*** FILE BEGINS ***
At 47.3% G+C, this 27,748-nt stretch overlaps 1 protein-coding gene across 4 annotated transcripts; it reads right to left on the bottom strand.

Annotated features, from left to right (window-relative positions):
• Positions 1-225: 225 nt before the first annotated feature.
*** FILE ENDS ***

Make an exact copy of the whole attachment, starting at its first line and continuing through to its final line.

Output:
At 47.3% G+C, this 27,748-nt stretch overlaps 1 protein-coding gene across 4 annotated transcripts; it reads right to left on the bottom strand.

Annotated features, from left to right (window-relative positions):
• Positions 1-225: 225 nt before the first annotated feature.